An Old Mystery Solved: Project C-43 and Public Key Encryption

For most of history, it was believed that the only way a message could be encrypted was if the sender and the receiver shared the secret of srambling and unscrambling the text. That view changed sharply in 1976, when Stanford computer scientists Martin E. Hellman and Whitfield Diffie published a paper called ““New Directions in Cryptography” that described what is now known as public key encryption (PKE). Two years later, Ron Rivest, Adi Shamir, and Len Adelman of MIT described a simpler method. When the web came along, the Diffie-Hellman and RSA algorithms became the bedrock of secure communications.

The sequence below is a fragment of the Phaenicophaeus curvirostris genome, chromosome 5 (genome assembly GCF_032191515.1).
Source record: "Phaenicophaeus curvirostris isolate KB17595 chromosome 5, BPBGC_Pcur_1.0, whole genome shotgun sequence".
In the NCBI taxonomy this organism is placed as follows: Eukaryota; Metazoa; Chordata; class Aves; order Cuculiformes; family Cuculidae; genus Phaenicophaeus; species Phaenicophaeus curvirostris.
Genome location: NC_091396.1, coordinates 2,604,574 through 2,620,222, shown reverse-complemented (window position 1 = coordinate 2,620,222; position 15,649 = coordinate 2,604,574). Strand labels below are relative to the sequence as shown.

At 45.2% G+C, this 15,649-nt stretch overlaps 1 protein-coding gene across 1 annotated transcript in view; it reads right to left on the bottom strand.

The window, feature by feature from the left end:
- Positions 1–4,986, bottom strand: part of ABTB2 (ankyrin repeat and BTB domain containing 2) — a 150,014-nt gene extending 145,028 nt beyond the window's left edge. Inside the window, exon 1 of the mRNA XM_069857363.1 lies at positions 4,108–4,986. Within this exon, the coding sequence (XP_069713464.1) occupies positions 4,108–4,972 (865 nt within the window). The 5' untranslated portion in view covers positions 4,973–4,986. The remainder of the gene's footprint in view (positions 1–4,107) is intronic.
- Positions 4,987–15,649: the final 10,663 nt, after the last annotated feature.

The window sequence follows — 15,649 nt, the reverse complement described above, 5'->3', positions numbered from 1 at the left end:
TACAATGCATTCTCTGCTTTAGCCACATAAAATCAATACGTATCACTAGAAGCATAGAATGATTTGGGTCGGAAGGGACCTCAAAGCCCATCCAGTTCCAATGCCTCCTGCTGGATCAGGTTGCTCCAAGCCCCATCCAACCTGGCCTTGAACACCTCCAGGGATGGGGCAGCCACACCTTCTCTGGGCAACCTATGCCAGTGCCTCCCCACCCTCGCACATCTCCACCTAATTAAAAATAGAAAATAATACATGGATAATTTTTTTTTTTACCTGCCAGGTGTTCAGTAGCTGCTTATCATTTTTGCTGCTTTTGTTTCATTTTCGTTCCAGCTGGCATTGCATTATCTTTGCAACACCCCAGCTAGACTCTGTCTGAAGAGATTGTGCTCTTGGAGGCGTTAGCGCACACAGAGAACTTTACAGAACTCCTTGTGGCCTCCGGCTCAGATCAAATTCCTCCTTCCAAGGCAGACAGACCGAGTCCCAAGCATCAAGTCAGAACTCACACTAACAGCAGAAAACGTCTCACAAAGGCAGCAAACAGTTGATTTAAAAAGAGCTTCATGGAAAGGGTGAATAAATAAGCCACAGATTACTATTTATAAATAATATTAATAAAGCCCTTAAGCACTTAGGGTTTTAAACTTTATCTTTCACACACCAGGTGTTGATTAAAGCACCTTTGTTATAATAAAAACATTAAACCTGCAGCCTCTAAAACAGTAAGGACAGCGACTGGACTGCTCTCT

But PKE had an unknown pre-history. As early as the 1960s, John H. Ellis of GCHQ/CESG, the British equivalent of the National Security Agency’s Central Security Service, was experimenting with ideas about “non-secret encryption.” He described his work in a 1970 paper entitled “The Possibility of Non-Secret Digital Encryption,” but it remained classified until 1997. In the 1970s, CESG researchers Clifford Cocks and Malcolm Williamson found ways to implement PKE, but this work, too, stayed secret for more than two decades. A 2004 Wired story by Steven Levy gives a detailed account of the British efforts. In his account, The History of Non-Secret Encryption,” Ellis drops a fascinating hint of earlier work. Reflecting on the “obvious” impossibility of secret communications without a shared secret, he wrote...


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